Real Bout High School-Volume 3: Strange Journeys (2002)
Main Menu Audio & Animation
Featurette-Special End Corner (3)
Interviews-Cast-Ikue Kimura (part 2)
Outtakes-English dub flubs
Gallery-line art sketches
|Year Of Production||2002|
|Running Time||69:52 (Case: 75)|
|RSDL / Flipper||No/No||Cast & Crew|
|Region Coding||4||Directed By||Shinichi Toukairin|
|Pan & Scan/Full Frame||Full Frame||
English Dolby Digital 2.0 (224Kb/s)
Japanese Dolby Digital 2.0 (224Kb/s)
|Widescreen Aspect Ratio||None|
|Video Format||576i (PAL)|
|Original Aspect Ratio||1.33:1||Miscellaneous|
|Annoying Product Placement||No|
|Action In or After Credits||Yes, next episode teaser after closing credits|
It's good to be back to see Ryoko Mitsuragi again, together with her friends, and, um, class-mates. If you haven't heard about Real Bout High School before, you had better read my review of Volume 1 first, and possibly Volume 2, as well.
This volume starts during summer vacation, so we have the obligatory visit to the beach so we can see Ryoko and friends in bikinis — just a tad sexist, but completely in keeping with the fan service level of this series. To exacerbate matters, we are treated to some of the female teachers, as well as the female students, in swimsuits and playing volleyball. Maybe it's an attempt to level the balance when Master Tessai shows up in a swimsuit to play volleyball. Unsurprising that Daisuke enjoys himself taking pictures of Ryoko.
This disc contains three episodes, being:
The darker side of this storyline does get some play in this volume, but it's the lighter side that predominates here.
There's a fairly blatant, but entertaining, jab at Sailor Moon in episode 9 — complete with "In the name of oysters I'll teach you a lesson!". It's only brief, but I liked it a lot.
We get some insight into the main players behind things in episode 8 — such a giggle that the head bad guy seems to be called Gates (the anti-Microsoft crowd must have arranged that...). Oh, and we finally learn the significance of that opening scene at the start of episode 1 (at last!). But it isn't until episode 10 that we learn Reiha's part in things.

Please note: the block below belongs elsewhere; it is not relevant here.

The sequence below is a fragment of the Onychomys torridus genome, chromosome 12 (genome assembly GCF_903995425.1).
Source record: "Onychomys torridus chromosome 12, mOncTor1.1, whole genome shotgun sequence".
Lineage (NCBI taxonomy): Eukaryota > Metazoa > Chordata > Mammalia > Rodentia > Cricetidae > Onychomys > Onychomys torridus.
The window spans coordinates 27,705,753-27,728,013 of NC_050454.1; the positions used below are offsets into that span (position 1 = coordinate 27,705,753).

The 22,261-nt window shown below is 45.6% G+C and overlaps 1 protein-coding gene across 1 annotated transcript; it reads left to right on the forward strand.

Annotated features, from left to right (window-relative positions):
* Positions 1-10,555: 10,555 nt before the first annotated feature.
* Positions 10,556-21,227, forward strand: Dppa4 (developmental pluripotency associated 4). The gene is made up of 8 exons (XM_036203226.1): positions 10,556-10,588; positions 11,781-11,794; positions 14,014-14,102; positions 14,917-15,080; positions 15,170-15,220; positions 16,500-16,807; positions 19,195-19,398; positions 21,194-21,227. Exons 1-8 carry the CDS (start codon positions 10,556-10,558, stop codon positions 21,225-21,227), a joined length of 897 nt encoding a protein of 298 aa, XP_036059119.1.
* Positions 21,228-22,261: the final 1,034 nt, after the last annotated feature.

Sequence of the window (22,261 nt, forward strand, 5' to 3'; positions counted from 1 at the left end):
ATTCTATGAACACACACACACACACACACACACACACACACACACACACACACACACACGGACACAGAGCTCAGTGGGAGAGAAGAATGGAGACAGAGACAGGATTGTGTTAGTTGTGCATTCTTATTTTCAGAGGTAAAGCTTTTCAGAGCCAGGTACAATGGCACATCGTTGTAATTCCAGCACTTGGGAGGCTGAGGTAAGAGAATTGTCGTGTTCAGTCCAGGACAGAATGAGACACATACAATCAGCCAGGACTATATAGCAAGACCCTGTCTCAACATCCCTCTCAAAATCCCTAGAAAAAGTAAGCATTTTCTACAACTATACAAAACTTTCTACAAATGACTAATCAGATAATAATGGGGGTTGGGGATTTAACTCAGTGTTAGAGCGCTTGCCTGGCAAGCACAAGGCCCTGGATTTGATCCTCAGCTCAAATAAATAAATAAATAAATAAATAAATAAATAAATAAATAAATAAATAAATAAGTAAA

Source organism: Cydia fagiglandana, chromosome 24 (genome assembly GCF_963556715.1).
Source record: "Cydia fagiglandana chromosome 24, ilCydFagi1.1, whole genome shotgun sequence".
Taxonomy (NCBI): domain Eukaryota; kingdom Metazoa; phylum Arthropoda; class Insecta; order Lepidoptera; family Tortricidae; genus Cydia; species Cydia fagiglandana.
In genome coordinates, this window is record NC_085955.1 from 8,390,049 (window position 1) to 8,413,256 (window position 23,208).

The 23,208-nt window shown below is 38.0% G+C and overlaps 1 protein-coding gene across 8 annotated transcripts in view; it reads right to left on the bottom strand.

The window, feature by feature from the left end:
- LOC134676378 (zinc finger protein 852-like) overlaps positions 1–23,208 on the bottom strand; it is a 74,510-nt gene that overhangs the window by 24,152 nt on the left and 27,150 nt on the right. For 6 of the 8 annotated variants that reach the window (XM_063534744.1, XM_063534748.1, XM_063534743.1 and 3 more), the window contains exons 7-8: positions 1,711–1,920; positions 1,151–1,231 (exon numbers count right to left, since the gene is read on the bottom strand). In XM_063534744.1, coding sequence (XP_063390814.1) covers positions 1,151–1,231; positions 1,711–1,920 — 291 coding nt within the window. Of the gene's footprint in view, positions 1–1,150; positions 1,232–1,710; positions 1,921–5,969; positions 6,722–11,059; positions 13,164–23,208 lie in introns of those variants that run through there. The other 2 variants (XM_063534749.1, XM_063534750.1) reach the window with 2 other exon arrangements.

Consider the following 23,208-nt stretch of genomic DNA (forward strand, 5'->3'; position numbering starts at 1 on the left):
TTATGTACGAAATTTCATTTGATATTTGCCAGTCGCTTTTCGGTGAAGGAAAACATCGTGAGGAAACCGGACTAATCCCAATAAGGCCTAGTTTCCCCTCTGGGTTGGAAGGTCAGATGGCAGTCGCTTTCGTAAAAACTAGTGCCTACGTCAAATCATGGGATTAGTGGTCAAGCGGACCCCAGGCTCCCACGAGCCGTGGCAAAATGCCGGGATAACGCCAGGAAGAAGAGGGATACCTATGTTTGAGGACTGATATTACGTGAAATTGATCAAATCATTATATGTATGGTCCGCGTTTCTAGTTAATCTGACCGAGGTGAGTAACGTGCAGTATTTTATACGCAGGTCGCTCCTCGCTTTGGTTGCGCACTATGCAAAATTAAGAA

This is a high-density series, with heaps going on in each episode. This is a good series to get on DVD, because I've found I need to watch each episode more than once.
Now we have to wait for the last volume...
This DVD transfer is presented in an aspect ratio of 1.33:1. It is not 16x9 enhanced. That is the original aspect ratio.
The image is sharp and pleasant to look at. There's no film grain, and no low-level noise.
Colour is brilliant (in the true sense of the word) — a wide palette, including some well-saturated colours, is applied to the picture. Ryoko's red hair and purple eyes come across well. There are no colour-related artefacts.
There are no film artefacts.
Aliasing and dot crawl on the black lines bordering characters seems a bit more prevalent on this volume than on the previous pair, but it is terribly hard to avoid on this kind of animation. It is rather more obvious on an interlaced display (like a regular TV) than on a non-interlaced one (such as a progressive scan display). Have a look at 13:51, 38:23, and 48:49 for examples. Another item that's more obvious on an interlaced display is the interleaving of frames (probably an artefact of converting from NTSC to PAL rather than taking a fresh transfer) — it is not all that obvious when watching the picture normally, but it becomes horribly obvious when freeze-framing and single-stepping (doesn't everyone do this?).
There are two subtitle tracks. The first subtitles only signs (in white). The second provides full subtitles for the dialogue, plus the signs. The dialogue subtitles seem to be accurate, well-timed to the dialogue, and easy to read in the traditional yellow. There's one amusing glitch at 55:07 — the dark background for a subtitle appears fully one second before the yellow foreground does — it looks decidedly odd for that second.
The disc is single-sided, single-layered. With just under 70 minutes of content, plus a few short extras, it fits easily into the single layer.